LIEUTENANT KENNETH GORDON GARNETT, M.C., R.F.A., was the youngest son of Dr. and Mrs. William Garnett, of Branch Hill, Hampstead, and was born at Tynemouth on July 28, 1892. he was educated at St. Paul's School and at Trinity College, Cambridge. He went up to Cambridge in October, 1911, and the following summer obtained a first class in the First Part of the Mathematical Tripos. In his second and the third years he divided is time between rowing and reading for the Mechanical Sciences Tripos. In 1913 he represented First Trinity in the Lent races, and, with his friend J.A. Ritson (since killed in action), in the May races, at Henley where they won the Ladies' Plate, and in the Light Fours. In the same year he rowed in the University Trial Eights, and in 1914 he rowed No 5 in the Cambridge Eight that defeated Oxford in the last race before the war. In July, 1914, he was a member of the Leander crew at Henley. On the declaration of war he and several undergraduate friends manned the steam yacht Zarefah, under the command of his brother Stuart, whose Sea Scouts formed the remainder of the crew. In the summer of 1915, however, when his brother resigned his commission as lieutenant-commander in order to join the R.F.C., he transferred from the R.N.R. to the R.F.A., and early in 1916 he was accidentally wounded abroad. While under treatment at Cambridge during the term of 1916 he obtained a second class in the Mechanical Science Tripos, and immediately afterwards returned to his battery at the front. On August 21, 1916, while observing for his battery, he was shot in the neck and paralysed. Sent home to England, he had spent a whole year lying on his back. For his military service he received the Croix de Guerre and the Military Cross, which was handed to him in Hospital by the King. Mr Garnett took as much pleasure in Rock-climbing, ski-ing, and sailing as he did in mathematics and rowing. On one occasion he ascended the Lyskann and all four peaks of Monte Rosa in one day, returning to the Riffelalp without showing any sign of fatigue.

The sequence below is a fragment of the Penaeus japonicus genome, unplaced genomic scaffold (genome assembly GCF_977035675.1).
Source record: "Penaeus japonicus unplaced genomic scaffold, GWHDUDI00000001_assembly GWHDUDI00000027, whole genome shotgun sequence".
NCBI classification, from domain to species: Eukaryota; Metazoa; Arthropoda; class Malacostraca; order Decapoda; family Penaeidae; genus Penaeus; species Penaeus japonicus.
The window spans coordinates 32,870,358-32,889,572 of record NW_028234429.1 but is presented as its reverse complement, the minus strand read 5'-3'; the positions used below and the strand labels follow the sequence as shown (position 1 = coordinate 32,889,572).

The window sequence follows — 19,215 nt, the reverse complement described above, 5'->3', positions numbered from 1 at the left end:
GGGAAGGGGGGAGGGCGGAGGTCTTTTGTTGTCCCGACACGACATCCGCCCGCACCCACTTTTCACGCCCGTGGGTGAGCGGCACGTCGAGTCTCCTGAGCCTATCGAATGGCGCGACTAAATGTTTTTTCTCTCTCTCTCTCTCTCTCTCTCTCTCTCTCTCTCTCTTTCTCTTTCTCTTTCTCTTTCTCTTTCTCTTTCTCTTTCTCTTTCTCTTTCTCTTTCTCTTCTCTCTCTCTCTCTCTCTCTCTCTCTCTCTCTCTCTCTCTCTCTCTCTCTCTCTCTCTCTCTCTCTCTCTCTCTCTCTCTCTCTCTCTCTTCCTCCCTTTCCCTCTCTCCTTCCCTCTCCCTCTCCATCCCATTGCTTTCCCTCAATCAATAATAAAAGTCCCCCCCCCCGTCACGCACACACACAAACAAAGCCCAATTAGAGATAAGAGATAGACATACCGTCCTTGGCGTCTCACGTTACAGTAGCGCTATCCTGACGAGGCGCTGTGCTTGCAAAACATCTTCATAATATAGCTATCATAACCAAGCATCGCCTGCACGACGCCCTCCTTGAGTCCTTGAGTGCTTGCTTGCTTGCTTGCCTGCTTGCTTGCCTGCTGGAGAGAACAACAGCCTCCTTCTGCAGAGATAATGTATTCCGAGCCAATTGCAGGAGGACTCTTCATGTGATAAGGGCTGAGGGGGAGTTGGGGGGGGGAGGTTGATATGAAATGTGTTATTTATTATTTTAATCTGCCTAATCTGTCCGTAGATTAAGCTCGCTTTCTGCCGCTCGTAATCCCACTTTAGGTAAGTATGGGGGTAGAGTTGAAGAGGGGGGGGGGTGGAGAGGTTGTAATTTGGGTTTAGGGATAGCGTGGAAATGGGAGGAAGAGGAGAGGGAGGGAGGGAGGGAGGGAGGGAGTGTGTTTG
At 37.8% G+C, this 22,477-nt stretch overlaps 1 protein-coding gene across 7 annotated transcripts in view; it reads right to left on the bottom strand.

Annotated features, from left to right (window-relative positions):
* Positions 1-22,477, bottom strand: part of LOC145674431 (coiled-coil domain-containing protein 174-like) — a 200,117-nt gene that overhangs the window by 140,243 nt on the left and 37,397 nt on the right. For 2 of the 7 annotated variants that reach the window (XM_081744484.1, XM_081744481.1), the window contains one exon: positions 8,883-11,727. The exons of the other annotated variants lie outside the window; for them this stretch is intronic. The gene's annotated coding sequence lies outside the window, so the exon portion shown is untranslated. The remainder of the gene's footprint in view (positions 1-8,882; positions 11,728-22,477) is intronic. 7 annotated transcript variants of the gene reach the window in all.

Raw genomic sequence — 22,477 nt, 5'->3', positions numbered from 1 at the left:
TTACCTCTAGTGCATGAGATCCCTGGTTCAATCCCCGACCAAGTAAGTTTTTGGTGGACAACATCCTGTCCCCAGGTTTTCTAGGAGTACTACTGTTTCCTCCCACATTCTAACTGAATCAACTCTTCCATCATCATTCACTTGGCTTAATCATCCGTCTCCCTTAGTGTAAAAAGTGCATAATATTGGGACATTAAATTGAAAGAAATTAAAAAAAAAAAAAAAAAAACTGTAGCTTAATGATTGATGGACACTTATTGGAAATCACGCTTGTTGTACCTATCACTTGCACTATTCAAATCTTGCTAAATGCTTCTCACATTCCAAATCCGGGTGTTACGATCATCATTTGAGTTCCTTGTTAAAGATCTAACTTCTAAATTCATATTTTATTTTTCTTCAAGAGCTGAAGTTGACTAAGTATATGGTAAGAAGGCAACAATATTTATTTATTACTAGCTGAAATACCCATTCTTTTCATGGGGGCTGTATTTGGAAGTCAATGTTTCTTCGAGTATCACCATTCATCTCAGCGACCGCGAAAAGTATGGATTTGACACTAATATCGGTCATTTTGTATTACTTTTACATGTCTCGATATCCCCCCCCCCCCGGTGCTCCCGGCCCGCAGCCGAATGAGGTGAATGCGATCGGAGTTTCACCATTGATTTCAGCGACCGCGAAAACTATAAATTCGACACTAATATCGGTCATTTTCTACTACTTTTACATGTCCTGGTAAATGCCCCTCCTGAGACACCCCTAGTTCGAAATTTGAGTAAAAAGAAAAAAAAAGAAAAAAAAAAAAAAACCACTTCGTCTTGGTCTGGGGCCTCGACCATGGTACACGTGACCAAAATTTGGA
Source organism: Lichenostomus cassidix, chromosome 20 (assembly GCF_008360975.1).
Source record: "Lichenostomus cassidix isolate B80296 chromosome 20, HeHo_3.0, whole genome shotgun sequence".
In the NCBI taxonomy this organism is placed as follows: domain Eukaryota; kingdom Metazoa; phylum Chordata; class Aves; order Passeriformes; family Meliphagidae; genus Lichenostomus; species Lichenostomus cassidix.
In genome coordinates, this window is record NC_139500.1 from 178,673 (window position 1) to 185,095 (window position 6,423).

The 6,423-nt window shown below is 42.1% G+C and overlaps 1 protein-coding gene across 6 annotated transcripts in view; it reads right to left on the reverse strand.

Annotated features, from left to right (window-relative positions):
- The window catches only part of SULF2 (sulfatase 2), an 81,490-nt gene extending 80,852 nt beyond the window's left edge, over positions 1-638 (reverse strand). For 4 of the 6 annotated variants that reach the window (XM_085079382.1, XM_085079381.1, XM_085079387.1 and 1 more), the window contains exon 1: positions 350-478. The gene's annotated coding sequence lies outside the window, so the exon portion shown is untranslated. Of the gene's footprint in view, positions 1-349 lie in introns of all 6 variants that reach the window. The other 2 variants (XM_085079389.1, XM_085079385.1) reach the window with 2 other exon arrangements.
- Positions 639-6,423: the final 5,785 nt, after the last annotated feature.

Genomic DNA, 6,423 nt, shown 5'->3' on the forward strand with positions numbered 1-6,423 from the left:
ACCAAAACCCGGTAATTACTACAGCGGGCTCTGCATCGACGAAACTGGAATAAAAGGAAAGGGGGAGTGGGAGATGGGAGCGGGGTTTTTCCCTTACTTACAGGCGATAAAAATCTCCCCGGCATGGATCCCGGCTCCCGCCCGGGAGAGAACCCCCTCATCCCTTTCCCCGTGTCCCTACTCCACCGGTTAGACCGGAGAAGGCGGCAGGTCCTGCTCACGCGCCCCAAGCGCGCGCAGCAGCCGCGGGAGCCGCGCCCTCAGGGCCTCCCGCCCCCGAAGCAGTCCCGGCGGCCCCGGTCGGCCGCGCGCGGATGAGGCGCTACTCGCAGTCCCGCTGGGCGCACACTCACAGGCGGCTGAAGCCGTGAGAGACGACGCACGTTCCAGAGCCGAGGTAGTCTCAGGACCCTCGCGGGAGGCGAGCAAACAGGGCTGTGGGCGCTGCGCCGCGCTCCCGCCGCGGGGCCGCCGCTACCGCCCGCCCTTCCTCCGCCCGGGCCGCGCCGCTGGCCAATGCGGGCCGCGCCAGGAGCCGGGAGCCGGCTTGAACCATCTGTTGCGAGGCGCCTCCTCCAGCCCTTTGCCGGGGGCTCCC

Kenneth Gordon Garnett is remembered at Tynemouth on T36.01, in T36.14 and in T36.16

He is also remembered at the Isle of Wight Memorial, with his brother Lieutenant H.S. Garnett, also The Parish Church of St John in Hampstead Memorial.

Kenneth was also a student at the Royal Institute Of Chemistry, where he is remembered at Pro-Patria

Mrs Garnett, Kenneth's mother issued a book as a Memorial to her son with personal photos and some letters, see WWI KENNETH GORDON GARNETT, Royal Field Artillery YPRES Delville, which was available on E-bay.

Trinity College War Memorial Cambridge.

His brother details are as follows :